Sometimes, what seems like "drug-seeking" behavior is actually because patients are under-treated for pain. It's not incredibly common, but it does happen. Those cases usually resolve when an adequate regimen for pain is found (and that doesn't always just mean pills...can include PT, interventional pain techniques, etc). It's sometimes referred to as "pseudo-addiction". Just because someone takes opiates on a long-term basis does not make them an ADDICT. Addiction is a complex disease, and people who suffer with it cannot control their intake of their drug of choice. However, those who ARE on long-term opiates do go into withdrawal if they abruptly stop their medications, just like an addict would.

    I will stop babbling here, but you asked a wonderful question. I almost regret posting all this on here, as I have gotten some nasty pm's before for posting about this. If you want to learn about chronic pain management, it would be a great asset to you as you start in nursing. They require different management then a person who does not take long-term opiates. If you google opioid dependence, and also addiction, I am sure you will find some great information. If you are very interested, you could pm me and I can tell you some good references.

    I wish you much luck on your career in nursing...I wish I could go back myself. However, I don't think it's in the cards for me.
  12. by   Altra
    Quote from samaletta
    YES! I thought about that too! The larger doses of drugs. I just really didn't like what I saw. She was last on the nurses list to be seen or have any of her concerns addressed. I thought pain is one of a nurse's top priorities.
    Your account of this particular patient highlights some important issues. However, you'll gain experience prioritizing ... and I suspect you'll find that pain comes after the ABCs and other unstable situations ... all of which abound in the ER.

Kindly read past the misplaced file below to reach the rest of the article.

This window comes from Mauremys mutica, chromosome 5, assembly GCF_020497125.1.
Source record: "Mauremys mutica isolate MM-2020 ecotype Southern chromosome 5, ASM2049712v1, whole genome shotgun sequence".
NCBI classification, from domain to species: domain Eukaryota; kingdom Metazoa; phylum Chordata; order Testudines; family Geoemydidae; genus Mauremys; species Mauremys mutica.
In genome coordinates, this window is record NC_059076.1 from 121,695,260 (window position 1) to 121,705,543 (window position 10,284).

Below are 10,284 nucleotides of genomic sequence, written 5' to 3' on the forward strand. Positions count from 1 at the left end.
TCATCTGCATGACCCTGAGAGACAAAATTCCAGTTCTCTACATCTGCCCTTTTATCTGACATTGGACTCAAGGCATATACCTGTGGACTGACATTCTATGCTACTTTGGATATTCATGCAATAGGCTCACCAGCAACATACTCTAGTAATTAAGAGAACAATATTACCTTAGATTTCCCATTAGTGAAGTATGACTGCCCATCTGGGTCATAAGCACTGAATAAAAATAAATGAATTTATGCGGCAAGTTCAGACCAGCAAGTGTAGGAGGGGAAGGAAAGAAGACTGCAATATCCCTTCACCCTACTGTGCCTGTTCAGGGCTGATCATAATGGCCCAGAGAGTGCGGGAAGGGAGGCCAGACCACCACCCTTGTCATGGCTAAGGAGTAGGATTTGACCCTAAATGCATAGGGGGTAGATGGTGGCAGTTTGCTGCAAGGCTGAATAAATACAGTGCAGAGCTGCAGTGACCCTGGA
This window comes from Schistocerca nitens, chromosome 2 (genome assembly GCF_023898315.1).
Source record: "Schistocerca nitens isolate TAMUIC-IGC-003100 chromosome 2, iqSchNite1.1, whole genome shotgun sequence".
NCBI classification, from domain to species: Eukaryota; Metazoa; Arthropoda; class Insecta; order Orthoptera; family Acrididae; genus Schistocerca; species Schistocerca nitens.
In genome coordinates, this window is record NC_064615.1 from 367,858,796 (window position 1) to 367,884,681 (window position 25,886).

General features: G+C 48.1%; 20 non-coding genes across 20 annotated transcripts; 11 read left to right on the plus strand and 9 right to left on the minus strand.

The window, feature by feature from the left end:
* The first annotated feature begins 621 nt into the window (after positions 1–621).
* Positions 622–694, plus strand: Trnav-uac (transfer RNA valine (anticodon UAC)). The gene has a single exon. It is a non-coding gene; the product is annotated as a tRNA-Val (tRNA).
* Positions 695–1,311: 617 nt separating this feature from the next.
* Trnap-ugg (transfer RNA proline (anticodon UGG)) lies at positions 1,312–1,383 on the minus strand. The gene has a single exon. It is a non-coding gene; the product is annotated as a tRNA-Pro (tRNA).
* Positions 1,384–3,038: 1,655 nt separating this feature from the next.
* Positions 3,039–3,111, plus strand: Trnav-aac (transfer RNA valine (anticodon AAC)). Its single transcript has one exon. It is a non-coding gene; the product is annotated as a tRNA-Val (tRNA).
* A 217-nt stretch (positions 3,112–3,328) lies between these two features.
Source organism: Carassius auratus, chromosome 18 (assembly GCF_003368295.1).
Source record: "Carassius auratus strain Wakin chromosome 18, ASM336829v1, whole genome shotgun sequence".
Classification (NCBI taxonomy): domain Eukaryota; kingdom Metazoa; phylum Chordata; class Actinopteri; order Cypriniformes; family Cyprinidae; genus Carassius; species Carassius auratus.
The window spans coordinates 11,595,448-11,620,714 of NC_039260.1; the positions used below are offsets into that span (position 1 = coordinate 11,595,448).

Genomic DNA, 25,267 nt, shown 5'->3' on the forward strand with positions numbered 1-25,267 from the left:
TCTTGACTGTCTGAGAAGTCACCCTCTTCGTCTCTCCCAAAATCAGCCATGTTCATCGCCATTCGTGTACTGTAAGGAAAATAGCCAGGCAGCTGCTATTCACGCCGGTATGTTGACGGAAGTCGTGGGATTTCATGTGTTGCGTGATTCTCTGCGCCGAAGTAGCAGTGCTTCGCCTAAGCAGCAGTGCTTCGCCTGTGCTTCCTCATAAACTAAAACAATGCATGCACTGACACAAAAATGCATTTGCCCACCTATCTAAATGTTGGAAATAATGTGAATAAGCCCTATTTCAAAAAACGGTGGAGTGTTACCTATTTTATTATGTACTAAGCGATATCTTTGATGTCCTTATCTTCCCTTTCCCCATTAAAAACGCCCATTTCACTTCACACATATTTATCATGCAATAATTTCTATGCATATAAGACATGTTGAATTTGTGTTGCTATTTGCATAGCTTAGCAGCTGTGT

Realize too, that every ER has a group of frequent flyers w/chronic conditions who do not follow up, period, no matter what options are given to them. This is a personal choice. What a drain on ER resources this becomes when Patient X can be counted on to show up twice a week w/increased pain but refuses to follow up. Obviously, I have no idea if this applies to that particular patient -- I'm just giving you some other things to think about.
  13. by   DoubleblessedRN
    This is a great post. I'm not a nurse yet, but I have a condition which is known to cause severe pain. Chronic pain is devastating. I haven't gone to ER's for pain because I have been to the same Dr for years, we have a good rapport, and he helps me with my pain to the best of his ability. I cannot have ASA or NSAIDS because of a gastric condition, and if I were to go to an ER complaining of pain I know that they would immediately label me as a drug seeker.
  14. by   caroladybelle
    As someone with IBD, yes, it is painful.

    And, yes, pain is an important thing to treat.

    That said, the ER is the worst place to get adequate treatment for pain, especially that arising from chronic conditions. One should judiciously utilize one's pain specialists/PCP/GI for that. Because many pain meds can seriously exacerbate the problem or mask complications of the disease.

    The other issue is that the ER is for emergencies. And while pain is important to treat, it is generally not a fatal lifethreatening issue. And much of what is in the ER is.

    I also have dealt with some fellow IBDers that do not take proper care of themselves and do "no-no's" that exacerbate the disease - leading to the pain issues. Or that have serious co-dependency issues - friends and family that feed into the "poor little X" syndrome. Any little ouch, gas attack, or diarrhea s/p "popcorn at the movies", and it is treated as a fullblown attack. This can get rather wearing on the nerves, after repeated ER trips w/the full range of required tests showing 'negative", or minimal disease.

    Yes, we should take pain at what the patient says it is, but after you have your "10 out of 10" abdominal painer, come back with not using their meds for the last week (it's so inconvenient, or they make me fat), that was crying one minute and then 2 minutes later, dancing around the room (you know that the med takes longer to take effect), you get a bit jaded. Especially, after remembering when you were last in the ER, you had bled to a Hgb of 6.5 and lost 15 lbs in less than a week.